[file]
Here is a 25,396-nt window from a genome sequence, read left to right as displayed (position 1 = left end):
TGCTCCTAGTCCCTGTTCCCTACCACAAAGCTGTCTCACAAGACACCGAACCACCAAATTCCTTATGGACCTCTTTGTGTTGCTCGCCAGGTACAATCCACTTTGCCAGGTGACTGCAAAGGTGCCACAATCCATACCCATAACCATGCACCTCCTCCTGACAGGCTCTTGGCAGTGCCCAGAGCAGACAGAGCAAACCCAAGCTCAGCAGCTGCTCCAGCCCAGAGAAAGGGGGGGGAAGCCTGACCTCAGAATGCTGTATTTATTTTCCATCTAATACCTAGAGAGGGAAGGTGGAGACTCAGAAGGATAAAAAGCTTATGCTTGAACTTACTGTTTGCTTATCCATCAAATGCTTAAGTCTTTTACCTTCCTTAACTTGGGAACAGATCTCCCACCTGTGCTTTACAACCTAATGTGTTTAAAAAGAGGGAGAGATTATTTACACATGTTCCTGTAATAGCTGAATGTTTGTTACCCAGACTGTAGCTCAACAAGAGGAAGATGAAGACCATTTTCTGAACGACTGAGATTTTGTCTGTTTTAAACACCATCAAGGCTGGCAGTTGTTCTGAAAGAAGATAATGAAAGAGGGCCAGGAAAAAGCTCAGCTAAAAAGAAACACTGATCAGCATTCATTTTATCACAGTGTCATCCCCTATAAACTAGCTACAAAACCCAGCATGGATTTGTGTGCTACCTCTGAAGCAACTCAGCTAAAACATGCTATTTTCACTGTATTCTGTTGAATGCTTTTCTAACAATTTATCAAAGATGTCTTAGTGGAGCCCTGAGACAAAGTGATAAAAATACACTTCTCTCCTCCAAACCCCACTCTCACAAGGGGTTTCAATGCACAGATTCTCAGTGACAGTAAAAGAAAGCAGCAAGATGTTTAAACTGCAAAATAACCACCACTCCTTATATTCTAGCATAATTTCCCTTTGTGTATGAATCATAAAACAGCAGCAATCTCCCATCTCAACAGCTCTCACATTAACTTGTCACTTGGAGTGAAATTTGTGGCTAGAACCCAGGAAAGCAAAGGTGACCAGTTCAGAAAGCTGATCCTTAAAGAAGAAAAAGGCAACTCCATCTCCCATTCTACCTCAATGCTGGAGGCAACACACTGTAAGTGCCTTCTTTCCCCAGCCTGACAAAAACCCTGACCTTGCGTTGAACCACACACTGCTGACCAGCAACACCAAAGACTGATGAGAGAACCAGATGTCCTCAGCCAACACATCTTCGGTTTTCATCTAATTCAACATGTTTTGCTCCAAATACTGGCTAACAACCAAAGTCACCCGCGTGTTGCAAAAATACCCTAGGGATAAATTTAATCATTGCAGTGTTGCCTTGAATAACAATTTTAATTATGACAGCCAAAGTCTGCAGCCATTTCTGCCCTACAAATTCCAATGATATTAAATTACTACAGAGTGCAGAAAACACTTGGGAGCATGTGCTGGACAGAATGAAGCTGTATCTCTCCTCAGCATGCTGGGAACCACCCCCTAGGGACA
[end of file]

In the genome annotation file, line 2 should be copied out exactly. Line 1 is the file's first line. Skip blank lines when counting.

TGCTCCTAGTCCCTGTTCCCTACCACAAAGCTGTCTCACAAGACACCGAACCACCAAATTCCTTATGGACCTCTTTGTGTTGCTCGCCAGGTACAATCCACTTTGCCAGGTGACTGCAAAGGTGCCACAATCCATACCCATAACCATGCACCTCCTCCTGACAGGCTCTTGGCAGTGCCCAGAGCAGACAGAGCAAACCCAAGCTCAGCAGCTGCTCCAGCCCAGAGAAAGGGGGGGGAAGCCTGACCTCAGAATGCTGTATTTATTTTCCATCTAATACCTAGAGAGGGAAGGTGGAGACTCAGAAGGATAAAAAGCTTATGCTTGAACTTACTGTTTGCTTATCCATCAAATGCTTAAGTCTTTTACCTTCCTTAACTTGGGAACAGATCTCCCACCTGTGCTTTACAACCTAATGTGTTTAAAAAGAGGGAGAGATTATTTACACATGTTCCTGTAATAGCTGAATGTTTGTTACCCAGACTGTAGCTCAACAAGAGGAAGATGAAGACCATTTTCTGAACGACTGAGATTTTGTCTGTTTTAAACACCATCAAGGCTGGCAGTTGTTCTGAAAGAAGATAATGAAAGAGGGCCAGGAAAAAGCTCAGCTAAAAAGAAACACTGATCAGCATTCATTTTATCACAGTGTCATCCCCTATAAACTAGCTACAAAACCCAGCATGGATTTGTGTGCTACCTCTGAAGCAACTCAGCTAAAACATGCTATTTTCACTGTATTCTGTTGAATGCTTTTCTAACAATTTATCAAAGATGTCTTAGTGGAGCCCTGAGACAAAGTGATAAAAATACACTTCTCTCCTCCAAACCCCACTCTCACAAGGGGTTTCAATGCACAGATTCTCAGTGACAGTAAAAGAAAGCAGCAAGATGTTTAAACTGCAAAATAACCACCACTCCTTATATTCTAGCATAATTTCCCTTTGTGTATGAATCATAAAACAGCAGCAATCTCCCATCTCAACAGCTCTCACATTAACTTGTCACTTGGAGTGAAATTTGTGGCTAGAACCCAGGAAAGCAAAGGTGACCAGTTCAGAAAGCTGATCCTTAAAGAAGAAAAAGGCAACTCCATCTCCCATTCTACCTCAATGCTGGAGGCAACACACTGTAAGTGCCTTCTTTCCCCAGCCTGACAAAAACCCTGACCTTGCGTTGAACCACACACTGCTGACCAGCAACACCAAAGACTGATGAGAGAACCAGATGTCCTCAGCCAACACATCTTCGGTTTTCATCTAATTCAACATGTTTTGCTCCAAATACTGGCTAACAACCAAAGTCACCCGCGTGTTGCAAAAATACCCTAGGGATAAATTTAATCATTGCAGTGTTGCCTTGAATAACAATTTTAATTATGACAGCCAAAGTCTGCAGCCATTTCTGCCCTACAAATTCCAATGATATTAAATTACTACAGAGTGCAGAAAACACTTGGGAGCATGTGCTGGACAGAATGAAGCTGTATCTCTCCTCAGCATGCTGGGAACCACCCCCTAGGGACA